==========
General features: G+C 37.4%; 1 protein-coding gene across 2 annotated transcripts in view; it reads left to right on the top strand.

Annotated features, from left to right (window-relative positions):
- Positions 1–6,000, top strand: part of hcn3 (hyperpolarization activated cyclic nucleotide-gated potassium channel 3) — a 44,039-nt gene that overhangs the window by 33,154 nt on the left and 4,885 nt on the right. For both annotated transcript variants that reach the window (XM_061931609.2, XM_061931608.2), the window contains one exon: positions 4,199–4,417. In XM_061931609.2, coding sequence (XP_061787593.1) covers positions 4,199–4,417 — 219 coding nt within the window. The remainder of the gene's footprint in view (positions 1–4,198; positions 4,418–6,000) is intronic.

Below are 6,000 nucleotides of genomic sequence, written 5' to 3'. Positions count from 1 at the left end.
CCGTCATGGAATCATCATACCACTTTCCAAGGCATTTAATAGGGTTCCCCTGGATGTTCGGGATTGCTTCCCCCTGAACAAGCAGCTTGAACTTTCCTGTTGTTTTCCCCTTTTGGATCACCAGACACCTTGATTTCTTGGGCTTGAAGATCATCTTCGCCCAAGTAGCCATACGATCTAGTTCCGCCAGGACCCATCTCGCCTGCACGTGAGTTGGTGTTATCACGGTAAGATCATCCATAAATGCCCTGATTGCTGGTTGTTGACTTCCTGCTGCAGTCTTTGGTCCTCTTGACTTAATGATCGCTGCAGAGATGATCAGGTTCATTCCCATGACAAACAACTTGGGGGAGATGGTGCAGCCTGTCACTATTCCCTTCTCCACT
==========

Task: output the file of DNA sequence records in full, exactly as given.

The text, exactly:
General features: G+C 37.4%; 1 protein-coding gene across 2 annotated transcripts in view; it reads left to right on the top strand.

Annotated features, from left to right (window-relative positions):
- Positions 1–6,000, top strand: part of hcn3 (hyperpolarization activated cyclic nucleotide-gated potassium channel 3) — a 44,039-nt gene that overhangs the window by 33,154 nt on the left and 4,885 nt on the right. For both annotated transcript variants that reach the window (XM_061931609.2, XM_061931608.2), the window contains one exon: positions 4,199–4,417. In XM_061931609.2, coding sequence (XP_061787593.1) covers positions 4,199–4,417 — 219 coding nt within the window. The remainder of the gene's footprint in view (positions 1–4,198; positions 4,418–6,000) is intronic.

Below are 6,000 nucleotides of genomic sequence, written 5' to 3'. Positions count from 1 at the left end.
CCGTCATGGAATCATCATACCACTTTCCAAGGCATTTAATAGGGTTCCCCTGGATGTTCGGGATTGCTTCCCCCTGAACAAGCAGCTTGAACTTTCCTGTTGTTTTCCCCTTTTGGATCACCAGACACCTTGATTTCTTGGGCTTGAAGATCATCTTCGCCCAAGTAGCCATACGATCTAGTTCCGCCAGGACCCATCTCGCCTGCACGTGAGTTGGTGTTATCACGGTAAGATCATCCATAAATGCCCTGATTGCTGGTTGTTGACTTCCTGCTGCAGTCTTTGGTCCTCTTGACTTAATGATCGCTGCAGAGATGATCAGGTTCATTCCCATGACAAACAACTTGGGGGAGATGGTGCAGCCTGTCACTATTCCCTTCTCCACT